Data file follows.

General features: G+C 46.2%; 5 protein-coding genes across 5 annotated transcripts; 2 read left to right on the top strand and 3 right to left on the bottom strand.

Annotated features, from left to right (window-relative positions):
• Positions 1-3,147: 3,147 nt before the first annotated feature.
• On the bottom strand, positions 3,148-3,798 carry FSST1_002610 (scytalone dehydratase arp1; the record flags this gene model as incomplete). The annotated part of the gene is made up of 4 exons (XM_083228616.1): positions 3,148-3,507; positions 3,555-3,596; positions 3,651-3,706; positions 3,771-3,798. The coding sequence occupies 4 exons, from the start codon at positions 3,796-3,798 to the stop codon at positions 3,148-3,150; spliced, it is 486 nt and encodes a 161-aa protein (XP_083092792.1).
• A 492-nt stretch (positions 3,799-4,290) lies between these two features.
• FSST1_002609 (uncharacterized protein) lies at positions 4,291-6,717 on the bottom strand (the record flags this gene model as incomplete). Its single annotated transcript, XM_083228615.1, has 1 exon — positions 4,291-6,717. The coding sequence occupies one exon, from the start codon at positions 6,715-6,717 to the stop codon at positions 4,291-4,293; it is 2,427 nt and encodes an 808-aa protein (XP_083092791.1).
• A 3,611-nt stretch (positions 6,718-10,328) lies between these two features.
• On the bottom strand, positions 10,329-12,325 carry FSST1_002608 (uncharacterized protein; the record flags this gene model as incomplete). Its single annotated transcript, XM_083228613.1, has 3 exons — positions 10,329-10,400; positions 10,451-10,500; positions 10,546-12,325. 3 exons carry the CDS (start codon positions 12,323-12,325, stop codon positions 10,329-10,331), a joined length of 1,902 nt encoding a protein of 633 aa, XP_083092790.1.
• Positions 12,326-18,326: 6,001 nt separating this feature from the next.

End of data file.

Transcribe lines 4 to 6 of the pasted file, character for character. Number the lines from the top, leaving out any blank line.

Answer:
• On the bottom strand, positions 3,148-3,798 carry FSST1_002610 (scytalone dehydratase arp1; the record flags this gene model as incomplete). The annotated part of the gene is made up of 4 exons (XM_083228616.1): positions 3,148-3,507; positions 3,555-3,596; positions 3,651-3,706; positions 3,771-3,798. The coding sequence occupies 4 exons, from the start codon at positions 3,796-3,798 to the stop codon at positions 3,148-3,150; spliced, it is 486 nt and encodes a 161-aa protein (XP_083092792.1).
• A 492-nt stretch (positions 3,799-4,290) lies between these two features.
• FSST1_002609 (uncharacterized protein) lies at positions 4,291-6,717 on the bottom strand (the record flags this gene model as incomplete). Its single annotated transcript, XM_083228615.1, has 1 exon — positions 4,291-6,717. The coding sequence occupies one exon, from the start codon at positions 6,715-6,717 to the stop codon at positions 4,291-4,293; it is 2,427 nt and encodes an 808-aa protein (XP_083092791.1).